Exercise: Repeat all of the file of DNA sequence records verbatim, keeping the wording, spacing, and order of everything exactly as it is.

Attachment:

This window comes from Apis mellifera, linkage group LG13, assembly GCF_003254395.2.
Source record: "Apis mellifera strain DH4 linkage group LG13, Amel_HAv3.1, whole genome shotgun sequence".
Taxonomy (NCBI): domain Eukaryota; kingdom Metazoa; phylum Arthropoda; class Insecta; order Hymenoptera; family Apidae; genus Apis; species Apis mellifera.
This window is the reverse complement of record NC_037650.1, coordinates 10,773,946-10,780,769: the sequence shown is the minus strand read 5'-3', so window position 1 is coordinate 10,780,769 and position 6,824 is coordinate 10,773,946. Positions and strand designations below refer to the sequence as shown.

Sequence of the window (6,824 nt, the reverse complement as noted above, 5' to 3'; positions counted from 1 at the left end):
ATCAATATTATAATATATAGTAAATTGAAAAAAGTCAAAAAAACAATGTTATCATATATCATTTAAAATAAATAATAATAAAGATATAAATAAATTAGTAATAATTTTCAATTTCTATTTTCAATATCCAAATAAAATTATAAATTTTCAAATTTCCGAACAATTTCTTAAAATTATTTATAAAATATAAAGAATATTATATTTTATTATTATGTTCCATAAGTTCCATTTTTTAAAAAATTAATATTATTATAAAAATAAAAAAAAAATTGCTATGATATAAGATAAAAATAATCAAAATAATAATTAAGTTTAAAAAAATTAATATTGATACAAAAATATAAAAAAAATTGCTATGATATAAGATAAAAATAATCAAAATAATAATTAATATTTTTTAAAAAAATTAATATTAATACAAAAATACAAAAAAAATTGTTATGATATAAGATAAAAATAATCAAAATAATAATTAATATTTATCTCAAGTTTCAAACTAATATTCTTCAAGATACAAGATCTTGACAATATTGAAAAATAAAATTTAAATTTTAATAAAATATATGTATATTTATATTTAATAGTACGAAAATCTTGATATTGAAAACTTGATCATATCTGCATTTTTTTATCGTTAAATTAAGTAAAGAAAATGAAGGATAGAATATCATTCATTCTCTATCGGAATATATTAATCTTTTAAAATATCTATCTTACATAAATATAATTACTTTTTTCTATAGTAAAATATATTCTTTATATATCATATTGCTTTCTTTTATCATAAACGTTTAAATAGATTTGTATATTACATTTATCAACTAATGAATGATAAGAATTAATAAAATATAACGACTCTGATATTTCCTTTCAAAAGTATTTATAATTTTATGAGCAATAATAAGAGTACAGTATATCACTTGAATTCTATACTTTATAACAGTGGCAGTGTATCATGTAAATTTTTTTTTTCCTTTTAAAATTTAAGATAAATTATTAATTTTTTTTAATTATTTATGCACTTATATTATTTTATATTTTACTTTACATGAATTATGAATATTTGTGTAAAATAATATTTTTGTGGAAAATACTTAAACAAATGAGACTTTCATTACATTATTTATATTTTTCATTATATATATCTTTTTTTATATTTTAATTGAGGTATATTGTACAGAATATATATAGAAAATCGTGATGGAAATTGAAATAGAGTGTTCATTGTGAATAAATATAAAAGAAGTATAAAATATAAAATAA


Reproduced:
This window comes from Apis mellifera, linkage group LG13, assembly GCF_003254395.2.
Source record: "Apis mellifera strain DH4 linkage group LG13, Amel_HAv3.1, whole genome shotgun sequence".
Taxonomy (NCBI): domain Eukaryota; kingdom Metazoa; phylum Arthropoda; class Insecta; order Hymenoptera; family Apidae; genus Apis; species Apis mellifera.
This window is the reverse complement of record NC_037650.1, coordinates 10,773,946-10,780,769: the sequence shown is the minus strand read 5'-3', so window position 1 is coordinate 10,780,769 and position 6,824 is coordinate 10,773,946. Positions and strand designations below refer to the sequence as shown.

Sequence of the window (6,824 nt, the reverse complement as noted above, 5' to 3'; positions counted from 1 at the left end):
ATCAATATTATAATATATAGTAAATTGAAAAAAGTCAAAAAAACAATGTTATCATATATCATTTAAAATAAATAATAATAAAGATATAAATAAATTAGTAATAATTTTCAATTTCTATTTTCAATATCCAAATAAAATTATAAATTTTCAAATTTCCGAACAATTTCTTAAAATTATTTATAAAATATAAAGAATATTATATTTTATTATTATGTTCCATAAGTTCCATTTTTTAAAAAATTAATATTATTATAAAAATAAAAAAAAAATTGCTATGATATAAGATAAAAATAATCAAAATAATAATTAAGTTTAAAAAAATTAATATTGATACAAAAATATAAAAAAAATTGCTATGATATAAGATAAAAATAATCAAAATAATAATTAATATTTTTTAAAAAAATTAATATTAATACAAAAATACAAAAAAAATTGTTATGATATAAGATAAAAATAATCAAAATAATAATTAATATTTATCTCAAGTTTCAAACTAATATTCTTCAAGATACAAGATCTTGACAATATTGAAAAATAAAATTTAAATTTTAATAAAATATATGTATATTTATATTTAATAGTACGAAAATCTTGATATTGAAAACTTGATCATATCTGCATTTTTTTATCGTTAAATTAAGTAAAGAAAATGAAGGATAGAATATCATTCATTCTCTATCGGAATATATTAATCTTTTAAAATATCTATCTTACATAAATATAATTACTTTTTTCTATAGTAAAATATATTCTTTATATATCATATTGCTTTCTTTTATCATAAACGTTTAAATAGATTTGTATATTACATTTATCAACTAATGAATGATAAGAATTAATAAAATATAACGACTCTGATATTTCCTTTCAAAAGTATTTATAATTTTATGAGCAATAATAAGAGTACAGTATATCACTTGAATTCTATACTTTATAACAGTGGCAGTGTATCATGTAAATTTTTTTTTTCCTTTTAAAATTTAAGATAAATTATTAATTTTTTTTAATTATTTATGCACTTATATTATTTTATATTTTACTTTACATGAATTATGAATATTTGTGTAAAATAATATTTTTGTGGAAAATACTTAAACAAATGAGACTTTCATTACATTATTTATATTTTTCATTATATATATCTTTTTTTATATTTTAATTGAGGTATATTGTACAGAATATATATAGAAAATCGTGATGGAAATTGAAATAGAGTGTTCATTGTGAATAAATATAAAAGAAGTATAAAATATAAAATAA